Marvin Gaye was a major force in twentieth century music—a singer of rare sensitivity, a versatile pianist, expert drummer, writer of startling originality and producer capable of seamlessly integrating a multitude of melodic strands. Beyond his great popularity, his impact on artists of his generations and generations to come is enormous.
Like no artist before or after, Gaye possessed an uncommon cool for combining the secular and spiritual. A man who lived much of his life at war with himself, music was his refuge, the place where he generated wondrous harmony.
Marvin Pentz Gay Jr. was born April 2, 1939 in Washington, D.C. His father came from Kentucky to the District where he met Marvin’s mother Alberta, a North Carolinian single woman with an infant son Michael. Marvin Sr. and Alberta married in 1935. Their first child was daughter Jeanne followed by Marvin Jr., brother Frankie and daughter Zeola. The family lived in what Marvin called “Simple City,” the East Capitol projects.
His childhood was rough. Alberta worked as a domestic and his dad held a part-time position in the local post office. Marvin Sr. was primarily a preacher, the leader of esoteric Christian sect that combined Orthodox Judaism and fundamental Christianity. The denomination was decidedly musical. That music—the full-gospel sounds of celebratory joy—formed the basis of Marvin’s art.
“I loved my father’s singing voice,” said Marvin. “I loved his preaching voice. I loved everything about his church. He expected me to fulfill what he considered God’s dictum—that I sing, preach and carry on in his hallowed tradition. I did feel the call. I was tempted. But the fact that I chose another path ruined our relationship. I rebelled against his authority. I rebelled against all authority.”
Marvin Jr. attended Cardozo High where he formed a singing group, the D.C. Tones, with friends Reese Palmer and Sondra Lattisaw.
“After gospel, my big influence was doo wop,” the singer explained. “My four favorite solo singers were Rudy West, Clyde McPhatter, Little Willie John and Ray Charles.”
Marvin quit school in the 11th grade to join the Air Force, where he didn’t last long. He could tolerate neither the discipline nor menial tasks.
“My discharge was honorable,” he said, “although it plainly stated, ‘Marvin Gaye cannot adjust to regimentation and authority.’”
In 1957, the 18-year-old was back in D.C.
“I decided that, come hell or high water,” he said, “I was going to make it as a pop singer.”
Marvin reunited with Reese Palmer and joined the Marquees, the group that caught the attention of rock & roll architect Bo Diddley. Diddley produced and recorded the group for Okeh in New York. The songs didn’t sell, convincing the Marquees to disband. Harvey Fuqua convinced them otherwise.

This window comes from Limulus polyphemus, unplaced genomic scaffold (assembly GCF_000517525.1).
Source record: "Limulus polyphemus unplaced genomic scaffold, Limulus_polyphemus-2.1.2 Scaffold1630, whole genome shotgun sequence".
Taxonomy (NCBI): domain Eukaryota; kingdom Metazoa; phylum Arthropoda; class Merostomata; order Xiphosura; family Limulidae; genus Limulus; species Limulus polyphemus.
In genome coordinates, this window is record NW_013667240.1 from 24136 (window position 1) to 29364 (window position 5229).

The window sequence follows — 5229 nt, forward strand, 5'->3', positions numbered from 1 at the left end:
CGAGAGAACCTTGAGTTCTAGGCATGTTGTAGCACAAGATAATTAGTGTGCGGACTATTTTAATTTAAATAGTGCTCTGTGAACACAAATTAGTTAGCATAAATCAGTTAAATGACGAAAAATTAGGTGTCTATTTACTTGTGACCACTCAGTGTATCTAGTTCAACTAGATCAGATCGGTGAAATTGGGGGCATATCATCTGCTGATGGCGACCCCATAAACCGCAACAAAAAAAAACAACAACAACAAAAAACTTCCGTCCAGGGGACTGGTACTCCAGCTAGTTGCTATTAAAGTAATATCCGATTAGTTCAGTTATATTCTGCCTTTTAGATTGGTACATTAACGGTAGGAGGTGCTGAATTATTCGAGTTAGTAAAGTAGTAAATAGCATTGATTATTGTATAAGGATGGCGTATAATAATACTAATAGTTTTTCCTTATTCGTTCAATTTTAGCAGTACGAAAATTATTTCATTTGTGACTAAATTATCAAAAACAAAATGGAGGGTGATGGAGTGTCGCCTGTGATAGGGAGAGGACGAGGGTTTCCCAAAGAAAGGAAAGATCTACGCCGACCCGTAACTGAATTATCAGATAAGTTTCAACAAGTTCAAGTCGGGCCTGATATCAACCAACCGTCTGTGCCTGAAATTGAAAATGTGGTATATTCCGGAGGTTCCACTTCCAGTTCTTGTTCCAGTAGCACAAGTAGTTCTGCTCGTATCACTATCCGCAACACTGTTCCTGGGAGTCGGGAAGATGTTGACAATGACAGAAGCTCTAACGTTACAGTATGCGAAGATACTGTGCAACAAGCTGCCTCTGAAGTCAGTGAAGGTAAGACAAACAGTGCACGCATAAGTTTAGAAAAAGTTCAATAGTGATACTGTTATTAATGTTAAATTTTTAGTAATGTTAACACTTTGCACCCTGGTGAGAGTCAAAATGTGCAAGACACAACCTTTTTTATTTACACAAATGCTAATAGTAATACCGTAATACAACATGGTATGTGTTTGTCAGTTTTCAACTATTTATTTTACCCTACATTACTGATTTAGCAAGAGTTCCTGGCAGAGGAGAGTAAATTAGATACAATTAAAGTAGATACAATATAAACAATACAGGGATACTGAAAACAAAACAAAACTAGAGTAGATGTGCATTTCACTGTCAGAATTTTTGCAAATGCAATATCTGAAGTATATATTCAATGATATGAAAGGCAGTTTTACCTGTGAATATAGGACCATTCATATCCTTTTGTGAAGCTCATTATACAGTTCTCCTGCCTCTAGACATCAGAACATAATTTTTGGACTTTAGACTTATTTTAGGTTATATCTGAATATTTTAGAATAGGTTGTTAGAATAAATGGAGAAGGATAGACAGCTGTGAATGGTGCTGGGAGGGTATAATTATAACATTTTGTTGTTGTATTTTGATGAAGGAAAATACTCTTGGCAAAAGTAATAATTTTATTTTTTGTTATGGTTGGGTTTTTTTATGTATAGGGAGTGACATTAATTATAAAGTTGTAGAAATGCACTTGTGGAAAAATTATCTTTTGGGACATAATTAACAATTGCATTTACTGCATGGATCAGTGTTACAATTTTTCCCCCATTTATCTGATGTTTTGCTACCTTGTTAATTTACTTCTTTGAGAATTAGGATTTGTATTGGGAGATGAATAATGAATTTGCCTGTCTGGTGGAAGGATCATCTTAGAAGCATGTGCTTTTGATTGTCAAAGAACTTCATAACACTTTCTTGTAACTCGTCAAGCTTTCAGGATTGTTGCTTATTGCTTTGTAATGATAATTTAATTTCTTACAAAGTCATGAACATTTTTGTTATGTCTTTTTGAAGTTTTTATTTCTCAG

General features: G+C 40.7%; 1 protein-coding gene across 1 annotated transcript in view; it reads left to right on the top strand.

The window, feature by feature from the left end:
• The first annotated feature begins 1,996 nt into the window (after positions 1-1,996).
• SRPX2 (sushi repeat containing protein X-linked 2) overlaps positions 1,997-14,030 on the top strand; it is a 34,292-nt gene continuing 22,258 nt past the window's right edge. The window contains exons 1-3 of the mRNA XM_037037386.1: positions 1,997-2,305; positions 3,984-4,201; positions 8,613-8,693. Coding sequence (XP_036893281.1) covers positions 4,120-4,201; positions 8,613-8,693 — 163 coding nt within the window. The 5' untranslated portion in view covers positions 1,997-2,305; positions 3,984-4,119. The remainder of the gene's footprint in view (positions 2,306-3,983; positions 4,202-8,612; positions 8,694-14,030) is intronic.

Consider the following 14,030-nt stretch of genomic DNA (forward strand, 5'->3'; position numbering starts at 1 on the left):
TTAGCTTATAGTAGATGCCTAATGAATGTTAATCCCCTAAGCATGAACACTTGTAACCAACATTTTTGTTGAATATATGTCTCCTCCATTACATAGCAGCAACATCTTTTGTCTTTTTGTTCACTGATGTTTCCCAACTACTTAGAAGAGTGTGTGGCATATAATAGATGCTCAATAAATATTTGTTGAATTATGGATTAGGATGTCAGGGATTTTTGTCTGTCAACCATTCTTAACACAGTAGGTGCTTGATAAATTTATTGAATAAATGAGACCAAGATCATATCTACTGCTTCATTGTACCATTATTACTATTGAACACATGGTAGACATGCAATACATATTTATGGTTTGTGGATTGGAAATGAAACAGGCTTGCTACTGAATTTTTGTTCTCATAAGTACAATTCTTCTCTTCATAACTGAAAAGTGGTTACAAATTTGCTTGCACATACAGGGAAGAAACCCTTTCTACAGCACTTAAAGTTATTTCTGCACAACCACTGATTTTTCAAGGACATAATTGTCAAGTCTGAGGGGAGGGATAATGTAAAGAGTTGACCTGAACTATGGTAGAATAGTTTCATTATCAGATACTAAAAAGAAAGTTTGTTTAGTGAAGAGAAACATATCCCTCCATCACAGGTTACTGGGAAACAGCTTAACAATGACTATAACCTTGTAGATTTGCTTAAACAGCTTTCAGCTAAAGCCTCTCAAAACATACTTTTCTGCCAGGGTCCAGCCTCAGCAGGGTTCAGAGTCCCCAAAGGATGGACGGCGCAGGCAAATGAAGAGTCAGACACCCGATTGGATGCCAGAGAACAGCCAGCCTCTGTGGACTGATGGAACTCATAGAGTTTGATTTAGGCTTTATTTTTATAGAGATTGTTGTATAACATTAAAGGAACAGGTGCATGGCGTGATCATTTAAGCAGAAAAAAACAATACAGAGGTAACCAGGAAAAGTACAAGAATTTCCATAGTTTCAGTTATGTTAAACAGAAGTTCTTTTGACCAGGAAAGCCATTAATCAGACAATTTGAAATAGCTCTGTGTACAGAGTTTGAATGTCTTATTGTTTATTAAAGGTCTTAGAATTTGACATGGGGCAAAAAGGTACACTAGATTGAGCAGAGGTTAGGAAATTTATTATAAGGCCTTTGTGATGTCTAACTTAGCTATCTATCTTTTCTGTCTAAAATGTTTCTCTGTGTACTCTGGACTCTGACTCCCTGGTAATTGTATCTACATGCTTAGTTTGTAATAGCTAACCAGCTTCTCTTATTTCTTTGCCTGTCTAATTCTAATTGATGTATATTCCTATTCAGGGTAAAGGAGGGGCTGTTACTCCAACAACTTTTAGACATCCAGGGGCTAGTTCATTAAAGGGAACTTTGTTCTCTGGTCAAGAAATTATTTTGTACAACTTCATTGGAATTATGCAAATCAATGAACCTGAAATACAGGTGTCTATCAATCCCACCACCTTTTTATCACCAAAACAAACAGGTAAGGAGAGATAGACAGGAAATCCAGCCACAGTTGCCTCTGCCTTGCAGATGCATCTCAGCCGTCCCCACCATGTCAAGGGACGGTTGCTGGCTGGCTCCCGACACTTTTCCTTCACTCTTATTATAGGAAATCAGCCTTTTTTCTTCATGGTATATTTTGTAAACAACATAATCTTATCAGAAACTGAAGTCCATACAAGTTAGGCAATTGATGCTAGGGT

A titan in the doo wop movement, Fuqua had formed the Moonglows that had enjoyed national hits, “Sincerely” and “The Ten Commandments of Love.” In 1958, he replaced his current members with the Marquees, rechristening his ensemble Harvey and the Moonglows. Fuqua recorded them singing “Mama Loochie” and “Twelve Months of the Year,” which both featured Marvin Gaye’s youthful voice.
For all its lush charms, though, doo wop was fading fast. The astute Fuqua dissolved the Moonglows and headed to Detroit where Berry Gordy was making noise with his newly-formed label. In making the trip, Fuqua took along only one of the Moonglows: Marvin.
This was the start of the sixties. Marvin had just turned twenty-one and decided to add an “e” to Gaye. Motown was a family operation in which Gordy’s older sisters played prominent roles. Fuqua married one of them, Gwen, and, two years after arriving in Detroit, Marvin married another, Anna, a woman seventeen years his senior. They adopted a son, Marvin III.
As the label generated heat, Marvin spent extensive time in the studio as a session drummer and backup singer. But he and Anna had designs of their own: make Marvin a star. He was signed as a solo artist yet resisted the rhythm-and-blues platform. He wanted to break out as a Nat Cole/Frank Sinatra crooner. But when his debut album, The Soulful Moods of Marvin Gaye flopped, Marvin grew humble in a hurry. To survive in the hotly competitive Motown culture, he needed a hit. That came in in 1963 with “Stubborn Kind of Fellow.” The song was straight-up R&B and also the first of what would be a career-long series of autobiographical musings.